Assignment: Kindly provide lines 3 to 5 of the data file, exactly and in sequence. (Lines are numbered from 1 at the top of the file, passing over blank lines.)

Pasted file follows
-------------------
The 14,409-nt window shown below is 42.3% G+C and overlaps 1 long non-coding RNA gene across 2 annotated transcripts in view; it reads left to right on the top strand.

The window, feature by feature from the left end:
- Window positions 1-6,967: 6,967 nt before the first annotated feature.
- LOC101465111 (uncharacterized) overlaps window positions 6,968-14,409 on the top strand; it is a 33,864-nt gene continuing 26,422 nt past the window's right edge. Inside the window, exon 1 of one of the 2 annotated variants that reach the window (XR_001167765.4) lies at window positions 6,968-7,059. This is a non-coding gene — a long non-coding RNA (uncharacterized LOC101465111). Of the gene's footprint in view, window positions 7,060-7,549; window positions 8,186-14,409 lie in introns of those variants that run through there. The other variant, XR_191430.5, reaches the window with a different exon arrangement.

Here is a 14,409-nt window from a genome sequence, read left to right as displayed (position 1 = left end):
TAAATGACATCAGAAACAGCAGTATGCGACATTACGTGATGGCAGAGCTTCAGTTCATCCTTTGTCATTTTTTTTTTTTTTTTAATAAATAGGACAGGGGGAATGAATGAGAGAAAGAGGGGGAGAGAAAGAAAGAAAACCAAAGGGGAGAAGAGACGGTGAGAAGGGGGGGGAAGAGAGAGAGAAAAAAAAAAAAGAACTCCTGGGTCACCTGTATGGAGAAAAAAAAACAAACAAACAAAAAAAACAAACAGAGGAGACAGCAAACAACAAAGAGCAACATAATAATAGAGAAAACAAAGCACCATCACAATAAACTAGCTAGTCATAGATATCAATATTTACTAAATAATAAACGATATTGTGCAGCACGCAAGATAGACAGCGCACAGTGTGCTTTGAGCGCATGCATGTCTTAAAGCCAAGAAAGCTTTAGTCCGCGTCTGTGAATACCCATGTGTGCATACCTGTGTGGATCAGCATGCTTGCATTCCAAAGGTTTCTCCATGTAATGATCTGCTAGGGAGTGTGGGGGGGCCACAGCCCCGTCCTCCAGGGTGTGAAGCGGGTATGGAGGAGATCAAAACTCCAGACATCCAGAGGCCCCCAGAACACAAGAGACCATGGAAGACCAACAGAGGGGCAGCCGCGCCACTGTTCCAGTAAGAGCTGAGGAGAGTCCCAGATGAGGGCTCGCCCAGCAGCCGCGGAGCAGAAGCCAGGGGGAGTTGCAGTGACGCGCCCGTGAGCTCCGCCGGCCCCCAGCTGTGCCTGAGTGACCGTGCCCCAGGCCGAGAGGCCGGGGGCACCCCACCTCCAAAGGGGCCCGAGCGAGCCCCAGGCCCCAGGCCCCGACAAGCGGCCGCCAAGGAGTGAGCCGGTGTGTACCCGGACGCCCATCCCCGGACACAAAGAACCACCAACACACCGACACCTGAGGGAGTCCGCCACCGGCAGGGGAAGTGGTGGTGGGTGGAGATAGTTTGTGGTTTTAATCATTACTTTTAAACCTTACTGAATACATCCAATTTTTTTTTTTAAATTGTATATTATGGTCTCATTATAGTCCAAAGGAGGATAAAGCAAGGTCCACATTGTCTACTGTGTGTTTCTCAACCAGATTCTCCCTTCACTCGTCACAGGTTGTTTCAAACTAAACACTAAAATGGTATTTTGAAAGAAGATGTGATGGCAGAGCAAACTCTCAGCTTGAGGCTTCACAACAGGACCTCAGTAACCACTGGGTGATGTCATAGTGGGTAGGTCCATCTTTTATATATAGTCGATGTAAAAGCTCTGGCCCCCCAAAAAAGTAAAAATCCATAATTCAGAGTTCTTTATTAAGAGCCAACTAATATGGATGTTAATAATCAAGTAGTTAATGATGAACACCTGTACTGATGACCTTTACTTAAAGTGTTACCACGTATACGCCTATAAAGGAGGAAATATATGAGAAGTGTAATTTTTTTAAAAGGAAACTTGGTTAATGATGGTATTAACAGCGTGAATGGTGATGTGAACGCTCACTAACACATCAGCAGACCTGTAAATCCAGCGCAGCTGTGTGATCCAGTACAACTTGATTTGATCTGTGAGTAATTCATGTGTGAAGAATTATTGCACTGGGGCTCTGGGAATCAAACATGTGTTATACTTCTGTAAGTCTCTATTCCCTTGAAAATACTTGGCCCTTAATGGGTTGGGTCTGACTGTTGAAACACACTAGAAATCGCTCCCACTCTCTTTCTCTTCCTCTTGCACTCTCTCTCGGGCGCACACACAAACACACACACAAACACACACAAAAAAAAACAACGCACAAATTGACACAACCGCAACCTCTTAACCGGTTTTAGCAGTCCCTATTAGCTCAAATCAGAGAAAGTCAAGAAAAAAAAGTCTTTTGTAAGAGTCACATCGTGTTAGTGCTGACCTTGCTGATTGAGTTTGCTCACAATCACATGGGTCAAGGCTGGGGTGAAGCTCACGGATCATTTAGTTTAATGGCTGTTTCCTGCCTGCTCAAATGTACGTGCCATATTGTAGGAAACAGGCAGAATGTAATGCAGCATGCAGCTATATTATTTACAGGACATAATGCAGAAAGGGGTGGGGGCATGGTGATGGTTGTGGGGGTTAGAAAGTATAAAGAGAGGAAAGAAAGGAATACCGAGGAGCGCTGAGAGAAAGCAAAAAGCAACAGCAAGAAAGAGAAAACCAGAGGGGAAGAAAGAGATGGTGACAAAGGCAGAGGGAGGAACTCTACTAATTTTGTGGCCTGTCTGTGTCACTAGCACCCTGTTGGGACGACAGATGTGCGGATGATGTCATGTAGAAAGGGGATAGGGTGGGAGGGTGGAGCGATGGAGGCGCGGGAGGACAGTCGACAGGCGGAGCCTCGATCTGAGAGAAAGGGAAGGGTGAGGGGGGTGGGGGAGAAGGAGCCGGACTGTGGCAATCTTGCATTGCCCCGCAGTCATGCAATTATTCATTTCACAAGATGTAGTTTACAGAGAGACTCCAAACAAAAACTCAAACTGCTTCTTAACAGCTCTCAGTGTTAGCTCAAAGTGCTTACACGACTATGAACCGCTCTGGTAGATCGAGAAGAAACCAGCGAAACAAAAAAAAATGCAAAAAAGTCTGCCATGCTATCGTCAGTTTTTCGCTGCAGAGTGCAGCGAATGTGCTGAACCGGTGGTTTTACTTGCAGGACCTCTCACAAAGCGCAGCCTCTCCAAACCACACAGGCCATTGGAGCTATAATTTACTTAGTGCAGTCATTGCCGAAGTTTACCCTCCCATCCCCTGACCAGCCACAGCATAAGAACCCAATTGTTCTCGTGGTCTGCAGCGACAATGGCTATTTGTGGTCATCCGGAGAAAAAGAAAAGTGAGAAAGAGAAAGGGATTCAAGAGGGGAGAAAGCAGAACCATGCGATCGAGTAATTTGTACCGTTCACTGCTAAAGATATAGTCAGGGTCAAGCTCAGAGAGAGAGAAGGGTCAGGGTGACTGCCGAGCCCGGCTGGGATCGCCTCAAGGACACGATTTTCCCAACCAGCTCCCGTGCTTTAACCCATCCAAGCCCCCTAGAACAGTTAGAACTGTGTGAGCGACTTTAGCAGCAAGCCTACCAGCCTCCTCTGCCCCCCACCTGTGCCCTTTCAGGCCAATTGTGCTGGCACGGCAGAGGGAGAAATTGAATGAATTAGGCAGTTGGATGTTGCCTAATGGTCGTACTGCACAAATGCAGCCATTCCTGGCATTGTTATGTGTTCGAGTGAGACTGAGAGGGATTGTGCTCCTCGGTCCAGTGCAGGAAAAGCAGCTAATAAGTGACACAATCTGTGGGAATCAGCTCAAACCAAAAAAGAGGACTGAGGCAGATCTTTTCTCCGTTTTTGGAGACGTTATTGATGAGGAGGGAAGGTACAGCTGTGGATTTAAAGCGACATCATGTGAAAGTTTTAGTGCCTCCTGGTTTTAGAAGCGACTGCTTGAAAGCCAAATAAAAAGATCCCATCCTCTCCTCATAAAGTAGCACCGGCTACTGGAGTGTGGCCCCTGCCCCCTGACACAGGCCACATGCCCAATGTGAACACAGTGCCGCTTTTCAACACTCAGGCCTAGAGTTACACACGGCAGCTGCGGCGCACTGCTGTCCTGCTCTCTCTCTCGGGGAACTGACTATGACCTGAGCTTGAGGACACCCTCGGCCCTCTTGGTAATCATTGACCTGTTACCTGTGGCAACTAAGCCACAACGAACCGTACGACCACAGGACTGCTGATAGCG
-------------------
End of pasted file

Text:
- Window positions 1-6,967: 6,967 nt before the first annotated feature.
- LOC101465111 (uncharacterized) overlaps window positions 6,968-14,409 on the top strand; it is a 33,864-nt gene continuing 26,422 nt past the window's right edge. Inside the window, exon 1 of one of the 2 annotated variants that reach the window (XR_001167765.4) lies at window positions 6,968-7,059. This is a non-coding gene — a long non-coding RNA (uncharacterized LOC101465111). Of the gene's footprint in view, window positions 7,060-7,549; window positions 8,186-14,409 lie in introns of those variants that run through there. The other variant, XR_191430.5, reaches the window with a different exon arrangement.

Here is a 14,409-nt window from a genome sequence, read left to right as displayed (position 1 = left end):